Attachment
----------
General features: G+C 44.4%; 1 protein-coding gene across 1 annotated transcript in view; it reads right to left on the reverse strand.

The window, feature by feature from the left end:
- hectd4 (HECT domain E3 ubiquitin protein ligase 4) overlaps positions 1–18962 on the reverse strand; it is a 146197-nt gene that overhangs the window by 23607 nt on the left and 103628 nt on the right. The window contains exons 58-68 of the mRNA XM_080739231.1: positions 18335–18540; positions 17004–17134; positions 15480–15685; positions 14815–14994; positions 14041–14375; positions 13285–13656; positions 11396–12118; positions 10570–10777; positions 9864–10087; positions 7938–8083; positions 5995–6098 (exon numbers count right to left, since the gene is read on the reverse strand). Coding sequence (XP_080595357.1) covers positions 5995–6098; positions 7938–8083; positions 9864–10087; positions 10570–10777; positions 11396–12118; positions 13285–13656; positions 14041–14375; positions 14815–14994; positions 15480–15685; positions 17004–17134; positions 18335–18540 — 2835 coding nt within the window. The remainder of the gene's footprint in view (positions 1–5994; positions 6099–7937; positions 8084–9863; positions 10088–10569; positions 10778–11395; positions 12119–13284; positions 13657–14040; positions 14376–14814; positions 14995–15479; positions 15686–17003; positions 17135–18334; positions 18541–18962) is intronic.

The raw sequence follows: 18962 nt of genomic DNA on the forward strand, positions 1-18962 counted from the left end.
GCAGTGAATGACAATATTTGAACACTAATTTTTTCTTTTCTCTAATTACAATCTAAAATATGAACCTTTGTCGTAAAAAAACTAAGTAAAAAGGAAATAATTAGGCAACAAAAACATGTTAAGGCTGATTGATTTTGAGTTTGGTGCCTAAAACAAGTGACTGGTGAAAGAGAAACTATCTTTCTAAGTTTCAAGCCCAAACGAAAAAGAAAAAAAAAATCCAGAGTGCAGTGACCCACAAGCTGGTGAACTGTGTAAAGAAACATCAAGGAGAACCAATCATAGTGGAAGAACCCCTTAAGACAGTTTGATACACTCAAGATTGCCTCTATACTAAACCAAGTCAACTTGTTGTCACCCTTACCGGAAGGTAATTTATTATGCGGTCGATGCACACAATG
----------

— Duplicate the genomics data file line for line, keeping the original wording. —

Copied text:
General features: G+C 44.4%; 1 protein-coding gene across 1 annotated transcript in view; it reads right to left on the reverse strand.

The window, feature by feature from the left end:
- hectd4 (HECT domain E3 ubiquitin protein ligase 4) overlaps positions 1–18962 on the reverse strand; it is a 146197-nt gene that overhangs the window by 23607 nt on the left and 103628 nt on the right. The window contains exons 58-68 of the mRNA XM_080739231.1: positions 18335–18540; positions 17004–17134; positions 15480–15685; positions 14815–14994; positions 14041–14375; positions 13285–13656; positions 11396–12118; positions 10570–10777; positions 9864–10087; positions 7938–8083; positions 5995–6098 (exon numbers count right to left, since the gene is read on the reverse strand). Coding sequence (XP_080595357.1) covers positions 5995–6098; positions 7938–8083; positions 9864–10087; positions 10570–10777; positions 11396–12118; positions 13285–13656; positions 14041–14375; positions 14815–14994; positions 15480–15685; positions 17004–17134; positions 18335–18540 — 2835 coding nt within the window. The remainder of the gene's footprint in view (positions 1–5994; positions 6099–7937; positions 8084–9863; positions 10088–10569; positions 10778–11395; positions 12119–13284; positions 13657–14040; positions 14376–14814; positions 14995–15479; positions 15686–17003; positions 17135–18334; positions 18541–18962) is intronic.

The raw sequence follows: 18962 nt of genomic DNA on the forward strand, positions 1-18962 counted from the left end.
GCAGTGAATGACAATATTTGAACACTAATTTTTTCTTTTCTCTAATTACAATCTAAAATATGAACCTTTGTCGTAAAAAAACTAAGTAAAAAGGAAATAATTAGGCAACAAAAACATGTTAAGGCTGATTGATTTTGAGTTTGGTGCCTAAAACAAGTGACTGGTGAAAGAGAAACTATCTTTCTAAGTTTCAAGCCCAAACGAAAAAGAAAAAAAAAATCCAGAGTGCAGTGACCCACAAGCTGGTGAACTGTGTAAAGAAACATCAAGGAGAACCAATCATAGTGGAAGAACCCCTTAAGACAGTTTGATACACTCAAGATTGCCTCTATACTAAACCAAGTCAACTTGTTGTCACCCTTACCGGAAGGTAATTTATTATGCGGTCGATGCACACAATG